By Mary Ormsby
“The irony is not lost on us—due respect where none is given,” says Joe Hester, Anishnawbe Health Toronto’s executive director, noting business rarely halts when aboriginal remains are unearthed by bulldozers clearing ground for subdivisions and roads.
“I think often times, when (aboriginal) burial sites are found, there’s development already in progress and to a large degree, that development continues and our people are an after-thought. Here, we get some information and we respect that. It’s a burial site.”
The decision to leave the bones—and more importantly, the souls of the dead—undisturbed at 51 Power St. is in keeping with native beliefs. It also means another frustrating delay in a decade-long quest to better serve the 85,000 aboriginal men, women and children living in the GTA, a group whose overall health is two to three times lower than the general Canadian population.
This is an excellent example of Native values in actions. Unlike many Euro-Americans, Natives put their money where their mouths. They refuse to desecrate a possible Catholic graveyard even if it costs them.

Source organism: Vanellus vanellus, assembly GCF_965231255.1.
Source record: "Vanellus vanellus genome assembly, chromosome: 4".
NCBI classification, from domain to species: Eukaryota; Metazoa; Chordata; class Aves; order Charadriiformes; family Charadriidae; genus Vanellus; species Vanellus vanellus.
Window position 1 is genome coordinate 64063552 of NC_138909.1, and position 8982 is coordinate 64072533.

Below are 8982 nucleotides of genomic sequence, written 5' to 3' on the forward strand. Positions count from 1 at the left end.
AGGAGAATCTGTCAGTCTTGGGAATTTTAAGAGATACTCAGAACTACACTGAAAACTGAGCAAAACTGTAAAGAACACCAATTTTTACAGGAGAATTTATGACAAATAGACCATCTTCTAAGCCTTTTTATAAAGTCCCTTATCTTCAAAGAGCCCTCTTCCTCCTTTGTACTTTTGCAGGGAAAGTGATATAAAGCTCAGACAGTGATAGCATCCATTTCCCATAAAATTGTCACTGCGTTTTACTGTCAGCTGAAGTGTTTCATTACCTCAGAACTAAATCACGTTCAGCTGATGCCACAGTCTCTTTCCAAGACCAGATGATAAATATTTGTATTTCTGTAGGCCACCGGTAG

If the colonizers had taken this approach, much of America might still belong to the Indians. Which is why they didn't take this approach. A big part of Western culture is exalting greed and selfishness above other values. That's why the colonizers chose to go abroad and conquer and kill rather than stay at home.
For more on burial grounds, see Blame Burial Grounds for Economy? and Mound Supporters Compared to Violent Protesters.
Below: "Joe Hester, Executive Director of Anishnawbe Health Toronto, right, along with Dr. Chandrakant Shah, left, and Jacques Huot, President of AHT's board of directors at Orphans Greenspace, a city of Toronto off-leash dog park at 51 Power Street. The land in question may contain human remains from a 19th century Roman Catholic cemetery, a possibility that caused AHT to walk away from buying the land for a new facility."